A Trip To Zombieworld Part II: Up Close and Personal

Hi guys, welcome to Zombieworld Part 2! The last time I was here, we talked about contagion zombies, “runners,” and the slow-walking zombies that seem to be the staple for zombie flicks and zombie-themed literature.

The apocalypse…with zombies

One of the things that is made clear in the zombie movie genre and zombie-themed literature is that the presence of zombies spells doom for humanity. So zombies equal the apocalypse. Everyone is, to a degree, fascinated and horrified with the apocalypse! And who wouldn’t be?! We’re talking about the end of the world as we know it!

And in a zombie apocalypse you are not just fearing for the extinction of all human life on planet Earth, you are also acutely aware that human life is about to be consumed in a very painful manner, too. That’s why zombies are such a perfect representation of death and fear because you’re staring not at alien monsters or savage animals from some mutant forest in the Himalayas, you’re looking at human faces that have lost all their humanity

Harbingers of super doom

Alternate universe Spiderman would eventually regret this scenario – but only after eating everyone in sight.

In a previous article, I tackled the Marvel Zombies series where Iron Man, Spiderman and all these other Marvel greats exist in an alternate universe and they’re all zombies.

So we know that heroes bring peace and hope, right? What made the Marvel Zombies series special was that the bringers of hope became the harbingers of doom, though at some point, someone had to be brought in to temper their power and that guy was Galactus, the mighty planet eater.

But since they were zombie superheroes, they didn’t all die and at the end of the series, they could be seen in space suits swooping in to slaughter innocents on other planets in a classic zombie horde rampage scenario. Nasty!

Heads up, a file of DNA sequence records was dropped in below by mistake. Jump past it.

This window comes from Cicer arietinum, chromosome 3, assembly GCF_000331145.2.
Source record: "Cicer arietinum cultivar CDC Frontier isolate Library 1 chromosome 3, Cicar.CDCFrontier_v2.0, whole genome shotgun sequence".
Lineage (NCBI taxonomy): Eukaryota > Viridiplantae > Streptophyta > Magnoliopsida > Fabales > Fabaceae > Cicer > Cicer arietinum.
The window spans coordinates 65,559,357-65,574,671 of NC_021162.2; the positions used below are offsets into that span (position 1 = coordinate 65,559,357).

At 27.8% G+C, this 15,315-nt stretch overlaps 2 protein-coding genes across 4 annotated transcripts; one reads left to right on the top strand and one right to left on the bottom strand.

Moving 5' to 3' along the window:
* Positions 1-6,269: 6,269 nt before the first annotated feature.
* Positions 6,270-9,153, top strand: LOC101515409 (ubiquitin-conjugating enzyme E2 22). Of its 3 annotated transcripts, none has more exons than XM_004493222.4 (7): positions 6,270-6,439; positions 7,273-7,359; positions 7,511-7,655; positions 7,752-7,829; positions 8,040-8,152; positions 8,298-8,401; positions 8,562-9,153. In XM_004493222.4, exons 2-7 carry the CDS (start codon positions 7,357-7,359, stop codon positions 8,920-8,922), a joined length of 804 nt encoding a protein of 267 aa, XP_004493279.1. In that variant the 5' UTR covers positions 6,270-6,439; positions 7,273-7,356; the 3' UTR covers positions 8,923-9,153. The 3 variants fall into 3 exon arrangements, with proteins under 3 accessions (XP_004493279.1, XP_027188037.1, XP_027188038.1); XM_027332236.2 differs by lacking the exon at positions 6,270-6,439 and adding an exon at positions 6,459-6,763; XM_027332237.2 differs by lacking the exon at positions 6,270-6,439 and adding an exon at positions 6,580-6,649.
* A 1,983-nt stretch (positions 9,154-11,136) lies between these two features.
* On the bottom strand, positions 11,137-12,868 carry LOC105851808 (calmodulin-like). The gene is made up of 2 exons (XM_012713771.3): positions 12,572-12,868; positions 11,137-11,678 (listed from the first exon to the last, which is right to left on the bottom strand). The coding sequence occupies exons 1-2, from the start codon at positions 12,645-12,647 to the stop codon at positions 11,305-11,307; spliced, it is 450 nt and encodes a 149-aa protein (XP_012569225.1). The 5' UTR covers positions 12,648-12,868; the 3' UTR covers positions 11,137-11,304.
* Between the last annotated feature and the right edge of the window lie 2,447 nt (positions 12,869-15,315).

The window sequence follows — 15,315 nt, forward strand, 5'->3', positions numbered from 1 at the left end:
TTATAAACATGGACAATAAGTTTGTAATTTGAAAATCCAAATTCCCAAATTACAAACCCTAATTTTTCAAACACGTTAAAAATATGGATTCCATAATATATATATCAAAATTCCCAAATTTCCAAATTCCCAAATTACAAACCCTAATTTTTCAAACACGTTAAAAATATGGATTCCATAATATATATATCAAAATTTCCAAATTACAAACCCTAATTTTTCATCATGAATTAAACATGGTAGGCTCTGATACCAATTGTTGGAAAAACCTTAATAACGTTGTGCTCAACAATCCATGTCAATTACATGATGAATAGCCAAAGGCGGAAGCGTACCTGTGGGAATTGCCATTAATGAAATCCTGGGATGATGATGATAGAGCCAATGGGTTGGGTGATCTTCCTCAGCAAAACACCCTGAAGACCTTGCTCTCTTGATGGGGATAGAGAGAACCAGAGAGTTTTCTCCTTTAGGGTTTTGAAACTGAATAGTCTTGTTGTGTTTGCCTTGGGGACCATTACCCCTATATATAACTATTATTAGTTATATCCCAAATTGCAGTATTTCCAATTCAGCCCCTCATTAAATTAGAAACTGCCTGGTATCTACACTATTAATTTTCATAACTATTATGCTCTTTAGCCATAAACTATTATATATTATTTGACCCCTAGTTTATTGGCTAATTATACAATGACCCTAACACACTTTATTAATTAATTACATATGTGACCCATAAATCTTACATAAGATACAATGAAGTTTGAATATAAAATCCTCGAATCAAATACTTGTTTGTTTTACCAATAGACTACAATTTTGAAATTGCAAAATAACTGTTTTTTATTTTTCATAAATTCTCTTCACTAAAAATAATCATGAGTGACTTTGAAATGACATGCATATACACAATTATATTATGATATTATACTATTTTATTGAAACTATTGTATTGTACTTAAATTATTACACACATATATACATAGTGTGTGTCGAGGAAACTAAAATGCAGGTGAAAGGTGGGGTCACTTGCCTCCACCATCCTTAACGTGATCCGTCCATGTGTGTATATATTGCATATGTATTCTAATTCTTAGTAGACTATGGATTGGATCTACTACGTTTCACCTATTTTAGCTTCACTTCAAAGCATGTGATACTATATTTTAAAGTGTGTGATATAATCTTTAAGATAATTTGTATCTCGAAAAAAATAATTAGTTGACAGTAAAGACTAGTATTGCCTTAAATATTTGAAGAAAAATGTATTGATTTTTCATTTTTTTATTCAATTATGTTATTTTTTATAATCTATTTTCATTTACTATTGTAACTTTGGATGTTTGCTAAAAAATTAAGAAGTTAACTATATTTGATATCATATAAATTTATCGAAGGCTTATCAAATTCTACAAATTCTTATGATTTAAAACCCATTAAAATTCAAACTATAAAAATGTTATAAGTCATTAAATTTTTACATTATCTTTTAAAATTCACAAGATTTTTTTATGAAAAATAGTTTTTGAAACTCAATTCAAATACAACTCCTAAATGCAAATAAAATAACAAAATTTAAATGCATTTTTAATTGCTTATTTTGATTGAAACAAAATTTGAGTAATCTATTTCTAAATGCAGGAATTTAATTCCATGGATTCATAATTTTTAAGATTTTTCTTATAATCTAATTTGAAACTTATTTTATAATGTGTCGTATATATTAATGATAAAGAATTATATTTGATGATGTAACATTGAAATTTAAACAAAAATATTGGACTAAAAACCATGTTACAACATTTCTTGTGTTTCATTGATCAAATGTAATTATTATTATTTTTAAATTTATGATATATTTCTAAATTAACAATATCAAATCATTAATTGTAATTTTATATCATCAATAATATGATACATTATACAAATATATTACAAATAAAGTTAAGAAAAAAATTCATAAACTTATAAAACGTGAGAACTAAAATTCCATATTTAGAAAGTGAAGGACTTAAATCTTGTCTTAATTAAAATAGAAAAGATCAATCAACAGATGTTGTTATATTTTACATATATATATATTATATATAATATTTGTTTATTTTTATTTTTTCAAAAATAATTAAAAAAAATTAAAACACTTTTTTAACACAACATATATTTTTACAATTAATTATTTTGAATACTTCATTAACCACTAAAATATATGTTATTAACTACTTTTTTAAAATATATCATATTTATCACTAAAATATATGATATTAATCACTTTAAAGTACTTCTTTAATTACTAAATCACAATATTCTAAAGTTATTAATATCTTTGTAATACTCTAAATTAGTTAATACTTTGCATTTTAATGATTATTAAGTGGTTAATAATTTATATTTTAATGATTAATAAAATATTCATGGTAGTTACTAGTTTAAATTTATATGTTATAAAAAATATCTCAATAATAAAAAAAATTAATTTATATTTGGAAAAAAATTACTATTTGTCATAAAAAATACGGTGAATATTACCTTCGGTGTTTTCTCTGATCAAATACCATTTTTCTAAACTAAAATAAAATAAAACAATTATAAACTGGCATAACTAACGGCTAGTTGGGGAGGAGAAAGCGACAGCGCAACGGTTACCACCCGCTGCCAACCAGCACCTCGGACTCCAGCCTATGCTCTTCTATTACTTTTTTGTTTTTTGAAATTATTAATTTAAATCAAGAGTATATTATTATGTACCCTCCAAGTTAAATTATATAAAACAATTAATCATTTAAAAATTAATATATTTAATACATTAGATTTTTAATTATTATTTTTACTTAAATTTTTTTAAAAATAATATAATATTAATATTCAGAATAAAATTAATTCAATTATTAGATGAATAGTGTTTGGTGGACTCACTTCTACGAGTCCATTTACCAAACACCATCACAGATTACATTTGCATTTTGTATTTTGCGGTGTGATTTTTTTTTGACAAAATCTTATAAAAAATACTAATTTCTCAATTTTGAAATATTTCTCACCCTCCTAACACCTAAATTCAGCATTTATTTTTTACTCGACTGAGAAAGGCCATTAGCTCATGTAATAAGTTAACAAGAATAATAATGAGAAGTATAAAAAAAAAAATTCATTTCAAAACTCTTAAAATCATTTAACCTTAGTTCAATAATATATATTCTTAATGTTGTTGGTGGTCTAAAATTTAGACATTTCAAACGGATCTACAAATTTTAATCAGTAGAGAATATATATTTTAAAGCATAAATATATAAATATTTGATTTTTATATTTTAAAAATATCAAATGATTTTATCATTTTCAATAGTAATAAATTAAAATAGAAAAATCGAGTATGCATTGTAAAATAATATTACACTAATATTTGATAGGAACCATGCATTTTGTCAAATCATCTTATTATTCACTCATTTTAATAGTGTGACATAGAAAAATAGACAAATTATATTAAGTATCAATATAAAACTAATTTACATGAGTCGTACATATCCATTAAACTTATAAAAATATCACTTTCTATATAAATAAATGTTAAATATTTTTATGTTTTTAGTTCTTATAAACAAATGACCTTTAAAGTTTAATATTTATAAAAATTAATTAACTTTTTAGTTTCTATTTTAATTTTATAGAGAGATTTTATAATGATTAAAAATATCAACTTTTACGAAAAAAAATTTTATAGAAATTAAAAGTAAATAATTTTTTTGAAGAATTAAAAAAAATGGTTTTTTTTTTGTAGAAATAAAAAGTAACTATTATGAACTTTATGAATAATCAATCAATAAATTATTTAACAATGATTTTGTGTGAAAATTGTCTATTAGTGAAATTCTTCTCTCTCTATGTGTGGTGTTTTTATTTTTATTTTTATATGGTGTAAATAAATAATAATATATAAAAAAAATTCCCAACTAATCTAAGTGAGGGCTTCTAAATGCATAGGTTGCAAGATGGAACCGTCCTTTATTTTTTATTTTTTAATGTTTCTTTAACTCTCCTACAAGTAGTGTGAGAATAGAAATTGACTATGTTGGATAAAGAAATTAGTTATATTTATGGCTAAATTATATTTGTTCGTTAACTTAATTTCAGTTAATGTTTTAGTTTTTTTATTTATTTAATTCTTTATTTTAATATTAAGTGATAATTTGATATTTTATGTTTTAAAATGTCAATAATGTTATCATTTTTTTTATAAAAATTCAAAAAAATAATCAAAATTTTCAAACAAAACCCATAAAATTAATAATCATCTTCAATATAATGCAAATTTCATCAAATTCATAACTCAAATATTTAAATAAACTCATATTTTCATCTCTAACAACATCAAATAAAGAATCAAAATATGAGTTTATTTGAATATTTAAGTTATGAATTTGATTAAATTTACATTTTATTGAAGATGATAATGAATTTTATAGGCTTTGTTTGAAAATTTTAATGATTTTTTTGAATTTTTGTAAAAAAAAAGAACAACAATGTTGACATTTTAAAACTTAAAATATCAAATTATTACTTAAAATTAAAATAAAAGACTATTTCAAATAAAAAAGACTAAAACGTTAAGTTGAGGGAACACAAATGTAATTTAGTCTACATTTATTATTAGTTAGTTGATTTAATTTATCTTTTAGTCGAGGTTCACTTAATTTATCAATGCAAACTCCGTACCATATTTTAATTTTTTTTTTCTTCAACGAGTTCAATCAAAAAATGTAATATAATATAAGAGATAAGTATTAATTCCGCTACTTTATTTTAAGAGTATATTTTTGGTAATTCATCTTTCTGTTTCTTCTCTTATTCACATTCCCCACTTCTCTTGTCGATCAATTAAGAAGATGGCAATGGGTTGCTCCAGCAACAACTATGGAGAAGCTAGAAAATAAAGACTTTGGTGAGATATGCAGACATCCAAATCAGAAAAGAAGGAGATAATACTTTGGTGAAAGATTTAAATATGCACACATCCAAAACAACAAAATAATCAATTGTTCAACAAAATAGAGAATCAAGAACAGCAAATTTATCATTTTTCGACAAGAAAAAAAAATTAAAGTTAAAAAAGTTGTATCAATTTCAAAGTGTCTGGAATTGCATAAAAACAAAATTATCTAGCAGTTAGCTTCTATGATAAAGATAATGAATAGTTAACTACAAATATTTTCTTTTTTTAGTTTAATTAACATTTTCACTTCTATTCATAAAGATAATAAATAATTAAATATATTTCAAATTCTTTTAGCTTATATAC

Surviving a zombie apocalypse

So let’s say that the zombie apocalypse actually happened. Like right now, outside your room, hundreds or thousands of runners and walkers are stalking the streets, breaking down malls and other commercial structures, creating mayhem like never before. What do you do?

If we were to use zombie movies, pop culture and a bit of common sense as references, we’d come up with this list:

ONE: Run and hide. The best offense against zombies is defense. You need shelter. Preferably, one that can be fortified with barriers. Or hide out in a building at the upper floors, as zombies have difficulty climbing stairs (especially the generic, slow-walking zombies).

zombie fight
Spraying zombies with bullets, ahh!

TWO: Arm yourself. This is a no brainer. Rifles, pistols, machine guns, baseball bats, broken chairs, etc. Anything that you can swing, beat and stab with.

Because: you will never win against a zombie horde with your bare hands. Never. Don’t even try. No experimentation with this one, kids.

Actually SEEING Rambo standing out in the open means you’re probably going to die if you’re one of his pursuers. Let’s call this Rambo Rule # 1.

(Not unless you’re Rambo and you’re in a forest with plenty of vine and logs lying around. A Rambo versus the zombie horde scenario would probably result in a win for Rambo or a stalemate because Rambo exhibits such badassery that even zombies will have second thoughts about trying to do a frontal assault on him. Like if you see Rambo just standing in an open field, rest assured that a whole tree will come swinging down on your poor soul.)

THREE: Keep moving. Somewhere out there is a fortified haven where people have formed a semi-community to protect against the zombie horde. It’s best to find them, as larger groups of people tend to function better when there is a physical threat.

The downside is there’s probably also plenty of violence and anarchy there and there is also no absolute guarantee that they would welcome you with open arms. Someone might actually want to shoot you or beat you up because you’re going to consume scant resources. Well, this is the apocalypse you know.

FOUR: Get as far away as possible and try to live a new life. This is the best option for highly-skilled and well-prepared doomsday preppers.

Zombies will eventually concentrate in the metropolises and other places where there used to be plenty of people. There might be straggling groups away from the cities but chances are, they will be manageable.

If you can get as far away as possible from the center of the zombie outbreak and get to a forest or any place where you can reboot your life without those pesky zombies, then you’re in luck.